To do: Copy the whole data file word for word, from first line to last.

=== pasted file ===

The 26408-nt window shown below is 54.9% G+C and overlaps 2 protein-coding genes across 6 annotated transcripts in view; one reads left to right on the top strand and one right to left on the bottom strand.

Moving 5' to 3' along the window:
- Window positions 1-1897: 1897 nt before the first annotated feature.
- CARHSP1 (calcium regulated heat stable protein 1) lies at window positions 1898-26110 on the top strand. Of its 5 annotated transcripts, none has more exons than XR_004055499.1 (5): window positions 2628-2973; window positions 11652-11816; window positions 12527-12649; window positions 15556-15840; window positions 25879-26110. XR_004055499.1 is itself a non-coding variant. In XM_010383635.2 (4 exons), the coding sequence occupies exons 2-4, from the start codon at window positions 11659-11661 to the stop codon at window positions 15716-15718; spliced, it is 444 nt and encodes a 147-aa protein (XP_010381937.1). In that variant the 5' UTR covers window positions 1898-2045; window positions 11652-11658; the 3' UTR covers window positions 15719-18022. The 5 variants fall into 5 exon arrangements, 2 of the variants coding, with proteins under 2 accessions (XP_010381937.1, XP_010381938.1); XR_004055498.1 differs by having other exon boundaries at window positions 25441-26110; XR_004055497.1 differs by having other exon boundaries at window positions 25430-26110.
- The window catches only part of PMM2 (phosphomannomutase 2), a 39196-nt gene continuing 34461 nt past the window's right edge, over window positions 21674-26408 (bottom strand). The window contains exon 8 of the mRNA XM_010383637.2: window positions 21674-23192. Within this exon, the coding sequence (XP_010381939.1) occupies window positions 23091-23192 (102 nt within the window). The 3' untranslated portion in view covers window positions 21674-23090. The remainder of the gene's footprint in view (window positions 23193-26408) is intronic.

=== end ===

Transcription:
The 26408-nt window shown below is 54.9% G+C and overlaps 2 protein-coding genes across 6 annotated transcripts in view; one reads left to right on the top strand and one right to left on the bottom strand.

Moving 5' to 3' along the window:
- Window positions 1-1897: 1897 nt before the first annotated feature.
- CARHSP1 (calcium regulated heat stable protein 1) lies at window positions 1898-26110 on the top strand. Of its 5 annotated transcripts, none has more exons than XR_004055499.1 (5): window positions 2628-2973; window positions 11652-11816; window positions 12527-12649; window positions 15556-15840; window positions 25879-26110. XR_004055499.1 is itself a non-coding variant. In XM_010383635.2 (4 exons), the coding sequence occupies exons 2-4, from the start codon at window positions 11659-11661 to the stop codon at window positions 15716-15718; spliced, it is 444 nt and encodes a 147-aa protein (XP_010381937.1). In that variant the 5' UTR covers window positions 1898-2045; window positions 11652-11658; the 3' UTR covers window positions 15719-18022. The 5 variants fall into 5 exon arrangements, 2 of the variants coding, with proteins under 2 accessions (XP_010381937.1, XP_010381938.1); XR_004055498.1 differs by having other exon boundaries at window positions 25441-26110; XR_004055497.1 differs by having other exon boundaries at window positions 25430-26110.
- The window catches only part of PMM2 (phosphomannomutase 2), a 39196-nt gene continuing 34461 nt past the window's right edge, over window positions 21674-26408 (bottom strand). The window contains exon 8 of the mRNA XM_010383637.2: window positions 21674-23192. Within this exon, the coding sequence (XP_010381939.1) occupies window positions 23091-23192 (102 nt within the window). The 3' untranslated portion in view covers window positions 21674-23090. The remainder of the gene's footprint in view (window positions 23193-26408) is intronic.